Conservative Judaism: What Jewish traditions to keep and what to change

Source: “Conservative Judaism: Our Ancestors to Our Descendants” by Elliott N. Dorff

Philosophically, Conservative Jews study Judaism historically. This means that Judaism is understood to be “influenced and changed by the various people and ideas with which Jews came into contact and the political, social, and economic conditions under which Jews lived.”

At the same time, “we still call our patterns of behavior and thought ‘Judaism’ because our form of Judaism has much in common with the various types of Judaism that existed before and that exist elsewhere and because we can trace the gradual process by which Judaism changed in form and even sometimes in content from Moses to our own day."

Conservative Jews believe that “Judaism should change from one time and place to another. The simple fact is that the world does not stand still, and consequently all living organisms must learn to live under new circumstances if they are going to survive.”

So how does Conservative Judaism decide what to keep and what to change?

In short, Conservative Jews turn to the community. “There is no guarantee that the community or its representatives will be any wiser than an individual, but at least then we will be drawing upon the collective wisdom of the people involved. Moreover, that method has preserved Judaism until now.”

Who constitutes the community? In short, the community equals an interaction between the rabbis, who are knowledgeable about the legal tradition, and the community of “Jews who try to observe Jewish law.” For “Those who are not observant may still be Jews, but their own choice to neglect the laws of Judaism excludes them from consideration when we want to know the minhag” (custom).

Modern Conservative Judaism is sensitive to the fact that there may not be one Judaism for the entire community – but that “there may well be several separate understandings of proper Jewish observance among the various communities of observant Jews.”

Dorff adds: "Deciding when such additions or modifications are necessary, and how they should be made, requires considerable judgment and risk, and consequently the Conservative Movement has made the decision a communal matter for both rabbis and laymen. Rabbis may refer questions to the Committee on Jewish Law and Standards of the Rabbinical Assembly. If that Committee rules unanimously on a given issue, the decision becomes a binding practice for the Conservative Movement....If the Committee splits in its vote, then a Conservative rabbi may follow either the majority or the minority opinion, depending upon which best fits the needs and circumstances of his own congregation and which coincides with his own understanding of Jewish law.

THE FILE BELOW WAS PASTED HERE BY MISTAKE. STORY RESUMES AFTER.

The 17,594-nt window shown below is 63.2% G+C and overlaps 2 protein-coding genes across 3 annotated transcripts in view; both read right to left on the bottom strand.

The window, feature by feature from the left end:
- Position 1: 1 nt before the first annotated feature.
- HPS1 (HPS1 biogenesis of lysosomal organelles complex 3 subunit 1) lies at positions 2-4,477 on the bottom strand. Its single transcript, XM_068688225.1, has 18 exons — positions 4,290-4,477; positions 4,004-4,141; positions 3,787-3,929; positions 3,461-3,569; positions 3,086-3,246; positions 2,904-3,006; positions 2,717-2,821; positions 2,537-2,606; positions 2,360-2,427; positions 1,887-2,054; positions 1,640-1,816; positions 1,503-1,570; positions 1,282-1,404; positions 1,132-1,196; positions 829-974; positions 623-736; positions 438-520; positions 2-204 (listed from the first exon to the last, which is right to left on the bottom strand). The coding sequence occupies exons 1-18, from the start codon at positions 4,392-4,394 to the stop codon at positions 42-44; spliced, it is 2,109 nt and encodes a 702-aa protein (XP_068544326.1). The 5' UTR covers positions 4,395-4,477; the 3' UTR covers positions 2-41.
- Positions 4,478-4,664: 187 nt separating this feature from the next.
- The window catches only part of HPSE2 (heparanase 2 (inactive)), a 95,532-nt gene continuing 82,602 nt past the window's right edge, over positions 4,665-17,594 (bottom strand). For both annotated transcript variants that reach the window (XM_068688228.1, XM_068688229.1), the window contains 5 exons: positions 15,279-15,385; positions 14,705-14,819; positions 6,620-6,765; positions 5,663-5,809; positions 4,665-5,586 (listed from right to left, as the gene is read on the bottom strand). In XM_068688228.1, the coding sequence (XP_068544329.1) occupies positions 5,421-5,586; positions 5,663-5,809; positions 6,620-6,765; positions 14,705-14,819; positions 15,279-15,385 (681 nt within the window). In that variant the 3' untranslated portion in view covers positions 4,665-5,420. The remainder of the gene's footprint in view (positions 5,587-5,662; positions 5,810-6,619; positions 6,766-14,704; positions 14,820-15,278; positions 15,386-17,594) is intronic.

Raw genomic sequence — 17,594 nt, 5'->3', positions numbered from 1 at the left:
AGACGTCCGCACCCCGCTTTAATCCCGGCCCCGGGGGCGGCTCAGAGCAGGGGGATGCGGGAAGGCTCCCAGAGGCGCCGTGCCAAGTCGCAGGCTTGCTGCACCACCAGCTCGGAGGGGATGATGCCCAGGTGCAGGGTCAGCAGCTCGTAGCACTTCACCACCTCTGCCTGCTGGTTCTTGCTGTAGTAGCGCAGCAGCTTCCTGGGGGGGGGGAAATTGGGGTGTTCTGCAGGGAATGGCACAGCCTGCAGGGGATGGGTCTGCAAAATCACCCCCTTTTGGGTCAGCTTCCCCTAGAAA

"This structure is a combination of the two traditional ways in which Jewish legal decisions were made - namely, by majority vote of a central body, when a given Jewish community was sufficiently organized to have a body, and/or by the decision of the local rabbi (the' 'mara d 'atra," or "teacher of the community"). This structure also explains why you probably have observed considerable differences in the practices of Conservative synagogues and rabbis. It is important to realize that these differences do not represent a lack of decisiveness or commitment on the part of the Movement; they rather reflect the fact that the Conservative Movement wants to deal with life as it actually is, and that requires that it be open to differences among people and communities. This plurality may make some of us uncomfortable at times, but life does not lend itself to a neat, unchanging structure, and so people must learn to accept changes in law without at the same time discarding it completely. This is the approach of Jewish law historically, and it is the approach of the Conservative Movement."